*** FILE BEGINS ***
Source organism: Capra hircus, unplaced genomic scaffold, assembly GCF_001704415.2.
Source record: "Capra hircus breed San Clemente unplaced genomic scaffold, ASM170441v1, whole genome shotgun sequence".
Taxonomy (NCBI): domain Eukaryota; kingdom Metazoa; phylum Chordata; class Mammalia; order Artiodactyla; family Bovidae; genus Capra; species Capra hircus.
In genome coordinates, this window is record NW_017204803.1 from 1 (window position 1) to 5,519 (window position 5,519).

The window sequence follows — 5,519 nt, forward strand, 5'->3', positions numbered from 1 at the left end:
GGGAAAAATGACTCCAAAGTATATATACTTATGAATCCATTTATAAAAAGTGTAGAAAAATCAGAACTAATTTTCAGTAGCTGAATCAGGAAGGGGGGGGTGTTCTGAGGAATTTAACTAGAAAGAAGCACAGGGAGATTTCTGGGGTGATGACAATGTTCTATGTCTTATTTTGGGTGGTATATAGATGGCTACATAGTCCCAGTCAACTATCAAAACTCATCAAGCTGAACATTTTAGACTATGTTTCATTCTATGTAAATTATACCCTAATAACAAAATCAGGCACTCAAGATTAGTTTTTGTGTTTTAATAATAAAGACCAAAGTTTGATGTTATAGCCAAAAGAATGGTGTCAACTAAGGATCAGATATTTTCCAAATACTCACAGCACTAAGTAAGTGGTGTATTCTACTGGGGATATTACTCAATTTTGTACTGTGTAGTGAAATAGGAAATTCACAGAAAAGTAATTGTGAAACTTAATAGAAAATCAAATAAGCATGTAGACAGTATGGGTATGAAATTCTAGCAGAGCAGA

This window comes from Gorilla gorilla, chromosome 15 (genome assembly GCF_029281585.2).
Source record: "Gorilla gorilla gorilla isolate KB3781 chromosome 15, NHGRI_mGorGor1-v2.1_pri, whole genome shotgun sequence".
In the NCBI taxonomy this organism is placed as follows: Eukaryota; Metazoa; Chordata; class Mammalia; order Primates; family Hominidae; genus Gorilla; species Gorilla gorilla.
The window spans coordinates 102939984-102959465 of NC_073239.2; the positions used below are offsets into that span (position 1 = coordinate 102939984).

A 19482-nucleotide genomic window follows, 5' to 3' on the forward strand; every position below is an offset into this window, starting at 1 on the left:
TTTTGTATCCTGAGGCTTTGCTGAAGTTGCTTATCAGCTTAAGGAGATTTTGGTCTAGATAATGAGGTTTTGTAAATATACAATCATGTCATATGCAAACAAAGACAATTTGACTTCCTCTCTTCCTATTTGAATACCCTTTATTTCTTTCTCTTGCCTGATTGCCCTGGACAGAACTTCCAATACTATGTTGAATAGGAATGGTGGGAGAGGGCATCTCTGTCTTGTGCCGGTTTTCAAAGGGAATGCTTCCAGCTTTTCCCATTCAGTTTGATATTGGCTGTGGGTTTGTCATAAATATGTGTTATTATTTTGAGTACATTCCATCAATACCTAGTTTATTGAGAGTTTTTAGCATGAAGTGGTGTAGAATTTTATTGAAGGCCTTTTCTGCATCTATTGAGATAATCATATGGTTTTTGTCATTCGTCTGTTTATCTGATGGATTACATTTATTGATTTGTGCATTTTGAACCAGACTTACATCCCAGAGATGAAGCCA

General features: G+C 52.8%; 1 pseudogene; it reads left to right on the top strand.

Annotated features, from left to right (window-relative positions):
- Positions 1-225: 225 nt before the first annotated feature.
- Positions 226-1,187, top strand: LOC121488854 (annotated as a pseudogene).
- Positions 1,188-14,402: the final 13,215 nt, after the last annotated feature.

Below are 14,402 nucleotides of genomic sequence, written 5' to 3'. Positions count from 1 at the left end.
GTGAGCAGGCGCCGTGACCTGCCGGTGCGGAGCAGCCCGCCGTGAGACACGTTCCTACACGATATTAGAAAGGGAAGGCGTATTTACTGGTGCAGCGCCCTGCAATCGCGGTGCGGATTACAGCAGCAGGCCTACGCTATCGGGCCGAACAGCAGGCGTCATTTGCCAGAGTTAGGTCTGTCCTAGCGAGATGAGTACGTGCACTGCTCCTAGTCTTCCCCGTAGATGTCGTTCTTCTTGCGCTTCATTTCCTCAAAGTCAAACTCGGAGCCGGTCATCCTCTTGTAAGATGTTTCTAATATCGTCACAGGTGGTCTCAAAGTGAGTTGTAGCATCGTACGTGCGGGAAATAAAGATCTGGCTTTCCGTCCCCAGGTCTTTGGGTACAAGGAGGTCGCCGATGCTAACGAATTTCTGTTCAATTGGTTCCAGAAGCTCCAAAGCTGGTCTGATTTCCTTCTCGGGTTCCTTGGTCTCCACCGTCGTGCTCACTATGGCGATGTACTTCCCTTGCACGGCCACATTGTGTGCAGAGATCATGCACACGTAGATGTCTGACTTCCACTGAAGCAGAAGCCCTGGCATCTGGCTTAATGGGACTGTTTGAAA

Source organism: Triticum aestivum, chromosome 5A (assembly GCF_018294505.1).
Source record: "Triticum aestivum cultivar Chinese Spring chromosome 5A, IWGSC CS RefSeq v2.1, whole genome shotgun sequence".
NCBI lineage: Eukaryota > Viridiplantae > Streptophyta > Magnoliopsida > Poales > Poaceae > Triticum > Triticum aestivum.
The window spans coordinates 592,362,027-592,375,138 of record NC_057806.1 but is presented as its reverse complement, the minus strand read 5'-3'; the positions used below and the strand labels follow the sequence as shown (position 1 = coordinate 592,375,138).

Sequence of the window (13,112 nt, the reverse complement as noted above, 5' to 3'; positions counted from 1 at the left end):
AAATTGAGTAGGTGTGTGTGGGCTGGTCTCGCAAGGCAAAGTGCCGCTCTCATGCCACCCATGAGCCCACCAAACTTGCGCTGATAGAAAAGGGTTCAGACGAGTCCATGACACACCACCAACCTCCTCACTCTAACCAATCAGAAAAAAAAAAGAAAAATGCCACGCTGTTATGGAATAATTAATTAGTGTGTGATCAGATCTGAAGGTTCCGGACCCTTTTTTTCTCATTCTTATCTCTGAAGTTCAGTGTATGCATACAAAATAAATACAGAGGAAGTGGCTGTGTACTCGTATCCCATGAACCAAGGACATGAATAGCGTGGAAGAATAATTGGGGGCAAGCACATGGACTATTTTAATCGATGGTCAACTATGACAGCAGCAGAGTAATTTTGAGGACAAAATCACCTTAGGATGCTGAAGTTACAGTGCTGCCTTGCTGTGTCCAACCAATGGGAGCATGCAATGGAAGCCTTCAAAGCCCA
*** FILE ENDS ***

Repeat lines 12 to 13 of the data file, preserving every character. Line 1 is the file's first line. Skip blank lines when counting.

TTTTGTATCCTGAGGCTTTGCTGAAGTTGCTTATCAGCTTAAGGAGATTTTGGTCTAGATAATGAGGTTTTGTAAATATACAATCATGTCATATGCAAACAAAGACAATTTGACTTCCTCTCTTCCTATTTGAATACCCTTTATTTCTTTCTCTTGCCTGATTGCCCTGGACAGAACTTCCAATACTATGTTGAATAGGAATGGTGGGAGAGGGCATCTCTGTCTTGTGCCGGTTTTCAAAGGGAATGCTTCCAGCTTTTCCCATTCAGTTTGATATTGGCTGTGGGTTTGTCATAAATATGTGTTATTATTTTGAGTACATTCCATCAATACCTAGTTTATTGAGAGTTTTTAGCATGAAGTGGTGTAGAATTTTATTGAAGGCCTTTTCTGCATCTATTGAGATAATCATATGGTTTTTGTCATTCGTCTGTTTATCTGATGGATTACATTTATTGATTTGTGCATTTTGAACCAGACTTACATCCCAGAGATGAAGCCA

General features: G+C 52.8%; 1 pseudogene; it reads left to right on the top strand.